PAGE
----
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Canadian Jew Pick Scores Man Booker Longlist

‘Far to Go’ tells of Czech Jews in the 1930s

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Alison Pick (and friend) reading in 2009.(igmagogon/Flickr)

The Man Booker Prize longlist dropped today, and, as with the 13 names we were offered around this time last year, it is pretty clear whom Tablet Magazine is backing. The young Canadian author Alison Pick told the Forward earlier this year that she did not learn of her Jewish heritage until she was a young adult, and in fact nor did her father, who was informed by a tour guide at Prague’s famed Jewish cemetery that Pick is a Jewish name. She has since converted to Judaism, and her longlisted Far to Go, which won the Canadian Jewish Book Award, is about secular Czech Jews in the 1930s.

The Jews have a hot streak at the normally cold playing Man Booker field. Most recently, Philip Roth was given the biennial International Prize. And last year’s Man Booker, of course, went to Howard Jacobson for The Finkler Question.

Man Booker Prize List Ranges Far and Wide [ArtsBeat]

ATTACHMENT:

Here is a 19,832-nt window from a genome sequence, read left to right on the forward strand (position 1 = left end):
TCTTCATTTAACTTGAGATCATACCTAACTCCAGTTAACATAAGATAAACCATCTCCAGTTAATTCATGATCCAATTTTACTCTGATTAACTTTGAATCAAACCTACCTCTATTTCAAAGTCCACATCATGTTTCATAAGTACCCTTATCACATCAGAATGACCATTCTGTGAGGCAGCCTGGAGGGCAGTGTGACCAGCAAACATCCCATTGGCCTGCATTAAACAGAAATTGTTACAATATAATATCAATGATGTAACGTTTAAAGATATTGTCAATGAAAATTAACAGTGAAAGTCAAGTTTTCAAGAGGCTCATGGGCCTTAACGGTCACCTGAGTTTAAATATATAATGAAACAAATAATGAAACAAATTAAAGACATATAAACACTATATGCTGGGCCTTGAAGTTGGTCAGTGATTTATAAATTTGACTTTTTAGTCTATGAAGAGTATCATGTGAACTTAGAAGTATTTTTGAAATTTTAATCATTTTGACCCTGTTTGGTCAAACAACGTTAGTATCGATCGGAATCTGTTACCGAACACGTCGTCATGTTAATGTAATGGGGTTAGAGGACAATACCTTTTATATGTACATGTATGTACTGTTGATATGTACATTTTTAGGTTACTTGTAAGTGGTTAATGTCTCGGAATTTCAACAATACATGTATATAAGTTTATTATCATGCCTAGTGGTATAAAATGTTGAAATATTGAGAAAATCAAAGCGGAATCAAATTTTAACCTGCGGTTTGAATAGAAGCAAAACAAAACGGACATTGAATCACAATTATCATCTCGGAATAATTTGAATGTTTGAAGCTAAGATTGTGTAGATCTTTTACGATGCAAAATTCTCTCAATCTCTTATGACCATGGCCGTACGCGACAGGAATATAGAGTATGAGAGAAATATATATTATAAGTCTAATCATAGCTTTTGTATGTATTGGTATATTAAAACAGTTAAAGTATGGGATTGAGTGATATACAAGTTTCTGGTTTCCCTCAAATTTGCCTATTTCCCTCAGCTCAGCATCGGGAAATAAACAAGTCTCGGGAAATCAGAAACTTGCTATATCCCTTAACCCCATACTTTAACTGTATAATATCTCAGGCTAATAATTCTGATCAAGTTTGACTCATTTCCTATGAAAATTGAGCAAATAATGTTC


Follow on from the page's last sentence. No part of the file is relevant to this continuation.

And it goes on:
Q&A: Canadian Jewish Book Winner Alison Pick [The Arty Semite]
Earlier: Howard Jacobson Pulls Off Booker Upset
Roth Wins British Prize Amid Controversy
Jacobson’s Novel Longlisted

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Steve Stein says:

Man, that headline is hard to parse.

“… it is pretty clear whom Tablet Magazine is backing.”

Why would it be clear?

Brad Schwartz says:

What’s a “Jew Pick”? Sounds offensive.

Not only is the headline inscrutable. So is the logic of the article. Does Tablet automatically favor Jews to win prizes in literature because of their religion or Jewish heritage rather than due to the merit of their writing? I find that offensive.

Per Schwartz and Gerard, above, that too was my reading but wasn’t totally positive. But the sense of Tracy’s statement (“… it is pretty clear whom Tablet Magazine is backing,”) once again I’d ask him to lay off the Jewish vanity — it may be cute and amusing the first time;..but it’s well-beyond the first time.

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Canadian Jew Pick Scores Man Booker Longlist

‘Far to Go’ tells of Czech Jews in the 1930s

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